23 november 2012

Iconic 'Dictionary of Newfoundland English' celebrates 30 years


The Dictionary of Newfoundland English turns 30

An iconic publication in Canada turned 30 last week. The Dictionary of Newfoundland English was created in 1982 to represent a language that developed apart from the rest of Canada.

“This is a very unique place. We were very isolated for a long time in Newfoundland“, says Suzanne Power, centre manager of the English Language Research Centre at Memorial University, in St. John's, NL.
The publication was the result of decades of research and countless interviews with Newfoundlanders. Its main editors, William J. Kirwin, John Widdowson and George Story, realized that regular popular dictionaries didn’t represent the speech of the ordinary people of the island.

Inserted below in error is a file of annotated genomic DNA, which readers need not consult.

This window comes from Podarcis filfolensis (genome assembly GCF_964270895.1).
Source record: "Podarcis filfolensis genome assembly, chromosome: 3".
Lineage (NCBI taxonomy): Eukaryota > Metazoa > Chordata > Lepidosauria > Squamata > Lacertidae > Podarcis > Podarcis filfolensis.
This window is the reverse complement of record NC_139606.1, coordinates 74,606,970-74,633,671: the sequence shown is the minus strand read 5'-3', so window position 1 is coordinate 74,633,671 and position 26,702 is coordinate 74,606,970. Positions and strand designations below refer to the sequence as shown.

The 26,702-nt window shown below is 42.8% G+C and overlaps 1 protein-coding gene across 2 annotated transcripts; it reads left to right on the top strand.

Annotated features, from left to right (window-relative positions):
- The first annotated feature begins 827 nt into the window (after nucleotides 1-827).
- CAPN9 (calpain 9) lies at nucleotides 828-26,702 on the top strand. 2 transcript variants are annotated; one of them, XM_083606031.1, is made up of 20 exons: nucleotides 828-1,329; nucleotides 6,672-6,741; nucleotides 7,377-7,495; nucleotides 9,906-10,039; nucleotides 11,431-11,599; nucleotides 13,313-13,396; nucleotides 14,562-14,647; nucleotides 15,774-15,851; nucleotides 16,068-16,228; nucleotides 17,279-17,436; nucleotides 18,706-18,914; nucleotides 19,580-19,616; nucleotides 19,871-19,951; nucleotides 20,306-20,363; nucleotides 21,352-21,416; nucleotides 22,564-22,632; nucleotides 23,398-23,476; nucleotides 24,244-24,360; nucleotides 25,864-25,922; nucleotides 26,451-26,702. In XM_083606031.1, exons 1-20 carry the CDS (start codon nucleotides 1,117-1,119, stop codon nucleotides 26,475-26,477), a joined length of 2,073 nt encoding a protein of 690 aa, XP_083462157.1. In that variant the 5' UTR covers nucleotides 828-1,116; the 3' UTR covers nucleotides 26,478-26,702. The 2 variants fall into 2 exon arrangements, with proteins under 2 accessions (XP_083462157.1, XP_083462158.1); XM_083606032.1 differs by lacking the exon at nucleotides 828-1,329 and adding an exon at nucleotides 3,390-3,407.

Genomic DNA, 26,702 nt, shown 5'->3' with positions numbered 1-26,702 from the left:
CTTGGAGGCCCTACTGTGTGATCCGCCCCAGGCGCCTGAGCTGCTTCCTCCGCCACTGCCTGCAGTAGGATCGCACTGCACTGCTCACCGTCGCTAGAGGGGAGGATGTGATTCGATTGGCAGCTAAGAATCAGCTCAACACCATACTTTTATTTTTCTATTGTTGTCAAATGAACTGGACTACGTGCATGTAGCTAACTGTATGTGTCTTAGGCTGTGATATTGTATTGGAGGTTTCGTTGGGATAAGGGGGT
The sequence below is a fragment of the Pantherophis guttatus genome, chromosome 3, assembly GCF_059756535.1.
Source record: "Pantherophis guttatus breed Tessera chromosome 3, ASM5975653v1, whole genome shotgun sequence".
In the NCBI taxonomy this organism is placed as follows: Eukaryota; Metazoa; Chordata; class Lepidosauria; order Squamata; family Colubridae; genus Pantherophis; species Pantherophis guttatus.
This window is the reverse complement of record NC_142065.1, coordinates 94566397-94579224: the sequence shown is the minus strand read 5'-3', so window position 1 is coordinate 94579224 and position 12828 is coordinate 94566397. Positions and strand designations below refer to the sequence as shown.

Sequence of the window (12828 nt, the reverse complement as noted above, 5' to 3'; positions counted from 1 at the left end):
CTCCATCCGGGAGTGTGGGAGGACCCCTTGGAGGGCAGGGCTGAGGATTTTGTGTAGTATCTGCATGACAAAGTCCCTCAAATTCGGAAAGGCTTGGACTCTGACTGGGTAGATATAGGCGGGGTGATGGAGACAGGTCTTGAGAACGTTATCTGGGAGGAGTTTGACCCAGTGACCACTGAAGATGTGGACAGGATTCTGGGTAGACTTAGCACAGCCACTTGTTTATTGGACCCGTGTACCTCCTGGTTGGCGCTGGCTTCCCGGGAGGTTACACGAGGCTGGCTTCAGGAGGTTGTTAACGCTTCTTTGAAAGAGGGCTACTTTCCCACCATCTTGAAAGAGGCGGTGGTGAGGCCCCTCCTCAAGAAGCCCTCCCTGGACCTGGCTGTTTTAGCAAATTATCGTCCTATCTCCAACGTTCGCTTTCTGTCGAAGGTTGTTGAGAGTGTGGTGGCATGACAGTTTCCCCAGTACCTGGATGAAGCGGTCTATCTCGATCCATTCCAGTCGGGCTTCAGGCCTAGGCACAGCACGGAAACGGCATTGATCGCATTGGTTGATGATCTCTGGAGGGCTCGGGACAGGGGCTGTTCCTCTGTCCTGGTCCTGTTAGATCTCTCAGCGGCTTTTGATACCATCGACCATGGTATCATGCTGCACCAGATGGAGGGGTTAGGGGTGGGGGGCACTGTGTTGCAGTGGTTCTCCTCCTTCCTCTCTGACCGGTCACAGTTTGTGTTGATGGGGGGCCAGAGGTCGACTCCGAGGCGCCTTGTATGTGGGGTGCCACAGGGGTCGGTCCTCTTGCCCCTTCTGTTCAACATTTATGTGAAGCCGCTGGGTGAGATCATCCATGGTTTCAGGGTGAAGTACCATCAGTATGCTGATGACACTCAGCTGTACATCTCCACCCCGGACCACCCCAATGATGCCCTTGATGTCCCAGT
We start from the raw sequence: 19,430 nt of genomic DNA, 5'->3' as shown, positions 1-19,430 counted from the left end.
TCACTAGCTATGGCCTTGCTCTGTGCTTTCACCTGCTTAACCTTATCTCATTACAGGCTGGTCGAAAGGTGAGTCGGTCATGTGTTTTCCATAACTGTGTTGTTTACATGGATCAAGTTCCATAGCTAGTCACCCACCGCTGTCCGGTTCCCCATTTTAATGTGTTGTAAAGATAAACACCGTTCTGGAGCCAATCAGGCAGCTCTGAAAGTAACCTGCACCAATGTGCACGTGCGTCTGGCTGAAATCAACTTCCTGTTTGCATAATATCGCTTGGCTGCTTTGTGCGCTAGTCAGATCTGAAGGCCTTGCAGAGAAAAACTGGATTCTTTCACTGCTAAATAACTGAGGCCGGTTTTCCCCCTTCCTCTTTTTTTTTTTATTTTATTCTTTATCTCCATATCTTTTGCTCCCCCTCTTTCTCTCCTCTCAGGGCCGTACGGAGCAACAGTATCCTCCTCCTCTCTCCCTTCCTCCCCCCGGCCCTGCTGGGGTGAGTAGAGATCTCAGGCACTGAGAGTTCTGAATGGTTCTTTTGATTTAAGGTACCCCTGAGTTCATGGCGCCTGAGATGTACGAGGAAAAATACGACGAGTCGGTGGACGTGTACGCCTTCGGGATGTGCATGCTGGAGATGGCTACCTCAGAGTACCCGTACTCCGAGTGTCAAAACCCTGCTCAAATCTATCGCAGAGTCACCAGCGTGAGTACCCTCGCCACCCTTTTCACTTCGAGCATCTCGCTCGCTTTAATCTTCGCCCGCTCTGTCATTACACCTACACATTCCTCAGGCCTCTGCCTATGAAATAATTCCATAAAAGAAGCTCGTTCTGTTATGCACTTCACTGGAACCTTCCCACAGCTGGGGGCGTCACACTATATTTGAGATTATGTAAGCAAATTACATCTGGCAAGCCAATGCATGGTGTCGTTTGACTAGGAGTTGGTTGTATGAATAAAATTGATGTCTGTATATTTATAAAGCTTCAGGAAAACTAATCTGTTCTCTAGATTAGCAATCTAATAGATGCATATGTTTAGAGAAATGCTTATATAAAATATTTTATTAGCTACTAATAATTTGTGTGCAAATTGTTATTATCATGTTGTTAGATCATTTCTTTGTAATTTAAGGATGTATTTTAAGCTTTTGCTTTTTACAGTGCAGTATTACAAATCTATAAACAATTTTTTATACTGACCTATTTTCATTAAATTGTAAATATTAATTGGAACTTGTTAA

“[The dictionary gave] people a sense of belonging and ownership of their own culture", she says.

According to Suzanne Power, the language spoken in Newfoundland and Labrador has been the brunt of a lot of jokes and stigmatization over the years.

“This publication gave Newfoundland English a chance to stand out … It’s not a form of slang, it’s not because people are stupid and you can’t understand them. It’s because it’s a different place. It needs to be represented”, says Power.

Gilda Salomone spoke with Suzanne Power, centre manager of the English Language Research Centre at Memorial University, St. John's, NL.
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